They are intriguing images. As the sun sets on photo-chemical photography and it drifts into a twilight of cult use, its materials and processes acquire a certain romance. It’s a dimension that is not available to digital photography.

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Chemistry of Chance

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Chemistry of Chance, my exhibition with Greg Wayn, has an invitation card – it’s official, Edmund Pearce gallery has just released it. The gallery is notable for the beauty of its graphics, and in this case Greg’s found image graces the front. The gallery is in the famed Nicholas Building in Swanston St, and the opening is on Thursday February 14, 6-8pm.

I’m particularly pleased to be showing at this gallery because it has established itself as a major venue for new photography in only one short year. The quality and presentation has been high and the gallery has uncovered a lot of very good photographers previously unknown to me.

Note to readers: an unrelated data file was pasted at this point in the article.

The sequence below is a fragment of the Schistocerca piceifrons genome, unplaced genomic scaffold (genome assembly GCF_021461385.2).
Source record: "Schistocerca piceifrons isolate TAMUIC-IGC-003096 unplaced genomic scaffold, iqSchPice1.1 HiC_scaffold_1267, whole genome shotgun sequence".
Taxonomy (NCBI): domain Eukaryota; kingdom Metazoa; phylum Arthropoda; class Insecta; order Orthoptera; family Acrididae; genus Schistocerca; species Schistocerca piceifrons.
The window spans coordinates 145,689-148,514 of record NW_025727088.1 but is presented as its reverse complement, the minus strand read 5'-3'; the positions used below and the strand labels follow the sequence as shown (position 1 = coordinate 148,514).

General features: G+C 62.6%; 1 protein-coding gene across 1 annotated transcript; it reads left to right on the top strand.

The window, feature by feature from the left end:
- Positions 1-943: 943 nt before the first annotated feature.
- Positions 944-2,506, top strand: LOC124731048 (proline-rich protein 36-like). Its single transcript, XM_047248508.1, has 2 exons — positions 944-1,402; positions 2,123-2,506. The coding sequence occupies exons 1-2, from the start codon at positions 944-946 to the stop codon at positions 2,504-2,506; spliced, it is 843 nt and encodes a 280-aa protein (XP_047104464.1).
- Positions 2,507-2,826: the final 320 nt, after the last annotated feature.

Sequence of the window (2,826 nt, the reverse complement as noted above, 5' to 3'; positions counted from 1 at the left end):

Chemistry of Chance is a two-person show derived from reject prints found in darkroom rubbish bins. Frustrated students would throw mistakes into the rubbish where they would “stew” in the dark, changing through the action of chemicals, water, air and time. They reveal the innate beauty and surprise of analogue photography’s photo-chemical materials.

Greg and I have scanned these darkroom mistakes, opening them up to make beautiful pigment prints that are un-cropped versions of the originals.

http://www.facebook.com/events/531737673527879/

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Darkroom Chance

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Greg Neville, untitled, 2013

I’m working on an exhibition with Greg Wayn to open in mid-February at Edmund Pearce gallery.

The exhibition is called Chemistry of Chance and will be an exercise in Concrete photography, (subject of an earlier post). ‘Concrete’ is distinguished here from ‘abstract’. Concrete means real or actual, a thing that is itself and nothing more. Abstract is used for works that may appear non-representational but are derived – abstracted – from representational imagery or things in the world.